Power Doppler sonography (PDS) was first introduced for cardiologic investigations in the 1980s (1, 2). Since it proved useful in cardiology, PDS was soon applied to other medical diagnostic problems (3–11). PDS characteristically encodes the amplitude of the power spectral density of the Doppler signal, rather than the mean Doppler frequency shift as in conventional color Doppler ultrasound methods (12). While conventional color Doppler sonography is well suited for evaluating high-velocity flow in large vessels, it is less effective in detecting low-velocity blood flow at the microvascular level (13–15). The value of PDS in the detection of soft tissue hyperemia was reported by Newman et al in 1994 (16). Recently, its value for estimating the fraction of moving blood in tissue was confirmed (17–19).
There are several studies on the visualization of the synovial membrane with PDS in osteoarthritis (OA) and rheumatoid arthritis (RA) (20–24), but to our knowledge, no study has been published which compares PDS findings and histopathologic findings of vascularity of the synovial membrane. The present study evaluated the correlation between PDS imaging of the vascularity of the knee joint synovial tissue and histopathologic inspection of the same tissue in order to assess the value of PDS in the imaging of synovitis.
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- PATIENTS AND METHODS
The characteristics of the study patients, the ultrasound findings including PDS, and the joint effusion, synovial thickness, and histologic findings are shown in Table 2. The correlation between the qualitative results of PDS and the pathologists' estimation of vascularity was 0.89 by Spearman's ρ (P < 0.01) (Figure 3).
Table 2. Clinical characteristics, medications, and PDS and histologic findings in the knee joint of the study patients*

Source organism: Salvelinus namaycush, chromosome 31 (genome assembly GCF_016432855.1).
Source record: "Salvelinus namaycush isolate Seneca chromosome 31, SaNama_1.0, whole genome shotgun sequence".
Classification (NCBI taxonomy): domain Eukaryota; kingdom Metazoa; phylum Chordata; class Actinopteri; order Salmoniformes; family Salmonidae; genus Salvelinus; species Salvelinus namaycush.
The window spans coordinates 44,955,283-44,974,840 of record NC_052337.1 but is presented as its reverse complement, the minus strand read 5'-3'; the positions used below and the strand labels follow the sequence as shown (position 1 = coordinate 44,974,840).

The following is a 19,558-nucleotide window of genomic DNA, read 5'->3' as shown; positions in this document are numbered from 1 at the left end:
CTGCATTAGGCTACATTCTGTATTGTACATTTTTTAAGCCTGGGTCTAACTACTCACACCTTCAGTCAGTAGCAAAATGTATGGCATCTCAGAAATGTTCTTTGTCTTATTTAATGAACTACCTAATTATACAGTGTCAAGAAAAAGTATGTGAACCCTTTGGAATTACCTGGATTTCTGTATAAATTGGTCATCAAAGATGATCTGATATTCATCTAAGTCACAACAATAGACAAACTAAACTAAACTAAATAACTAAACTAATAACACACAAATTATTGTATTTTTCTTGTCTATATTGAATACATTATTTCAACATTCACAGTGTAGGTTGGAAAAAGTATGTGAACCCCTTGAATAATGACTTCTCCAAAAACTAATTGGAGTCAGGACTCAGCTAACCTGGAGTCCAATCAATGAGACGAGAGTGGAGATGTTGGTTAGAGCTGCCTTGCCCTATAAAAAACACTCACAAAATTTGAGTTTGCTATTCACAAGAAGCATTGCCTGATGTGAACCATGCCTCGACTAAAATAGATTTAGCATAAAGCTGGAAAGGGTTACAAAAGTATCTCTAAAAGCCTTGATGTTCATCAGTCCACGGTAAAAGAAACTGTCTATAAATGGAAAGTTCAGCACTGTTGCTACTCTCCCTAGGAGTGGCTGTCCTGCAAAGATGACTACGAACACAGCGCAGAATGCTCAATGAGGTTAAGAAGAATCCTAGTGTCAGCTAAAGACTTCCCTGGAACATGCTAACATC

|Patient/ age/sex||Knee||Clinical diagnosis||Disease duration, years||No. of ACR criteria||Quantitative score||Qualitative score||CRP, mg/dl||BP, mm Hg||Heart rate||Cardioactive and antiinflammatory medication|
|Histology, mean ± SD||PDS||Histology||PDS||Effusion||Synovial proliferation|
|1/59/F||L||RA||12||6||36 ± 12||3.0||2–3||3||2||4||3.5||155/75||66||NSAID, MTX|
|2/80/M||L||OA||15||–||25 ± 14||2.0||3||2||2||2||0.1||140/85||75||NSAID|
|3/70/F||R||RA||25||5||29 ± 18||2.5||2–3||2||3||2||2.7||160/80||70||NSAID, MTX, corticosteroids, SSZ|
|4/29/F||R||RA||5||4||32 ± 11||2.0||3||3||3||3||1.9||140/80||68||NSAID, MTX|
|5/66/F||R||RA||23||5||41 ± 12||3.0||4||3||3||3||1.0||140/80||82||NSAID|
|6/76/M||R||OA||8||–||17 ± 7||1.5||1–2||1–2||3||1||0.0||160/100||78||NSAID, ISDN|
|7/78/F||R||RA||14||5||29 ± 11||2.5||3||3||2||3||0.7||140/60||80||NSAID|
|8/75/M||R||OA||5||–||14 ± 9||0.5||1–2||1||3||1||0.3||140/90||80||NSAID|
|9/60/M||R||OA||7||–||10 ± 8||0.5||1||1||2||2||1.1||160/90||85||NSAID|
|10/78/F||R||OA||27||–||16 ± 10||0.5||2||1||1||1||0.7||170/100||88||NSAID, ACE inhibitor|
|11/66/F||L||OA||9||–||10 ± 3||1.5||1||1||2||2||0.6||160/90||60||NSAID, ACE inhibitor|
|12/52/F||R||OA||4||–||23 ± 9||2.5||2–3||2||1||1||1.4||145/90||76||NSAID|
|13/76/F||R||RA||11||6||41 ± 11||3.0||4||3–4||4||4||5.8||150/80||79||NSAID, MTX, corticosteroids|
|14/75/F||R||OA||16||–||17 ± 10||0.5||2||2||3||1||0.5||140/70||84||ISDN|
|15/86/M||R||RA||31||7||33 ± 14||2.5||4||3||3||3||2.4||175/90||78||NSAID, calcium antagonist|
|16/77/F||L||OA||3||–||18 ± 13||0.5||2–3||1–2||1||2||0.6||125/80||80||Paracetamol, ACE inhibitor|
|17/65/F||L||OA||15||–||17 ± 6||1.0||1–2||1–2||1||2||1.4||140/60||68||No medication|
|18/79/F||L||OA||9||–||26 ± 18||3.0||3||3||3||1||0.0||160/90||76||ACE inhibitor|
|19/76/F||R||OA||8||–||33 ± 21||1.5||2||2||2||1||2.0||160/100||80||NSAID, ACE inhibitor|
|20/69/F||R||RA||22||5||45 ± 12||3.5||4||4||3||4||1.2||135/80||74||NSAID, ACE inhibitor|
|21/81/F||L||RA||13||6||42 ± 22||2.0||3–4||2–3||2||2||1.6||140/60||64||NSAID, ACE inhibitor|
|22/56/F||R||RA||17||5||54 ± 26||3.5||4||4||2||3||1.7||120/70||76||NSAID, MTX, corticosteroids|
|23/78/M||R||OA||15||–||19 ± 12||2.0||2||2||3||2||0.0||150/80||78||ACE inhibitor|
Figure 3. Correlation between the qualitative estimates of blood flow by power Doppler sonography (PDS) and vascularity in the tissue section (Spearman's ρ = 0.89, P < 0.01).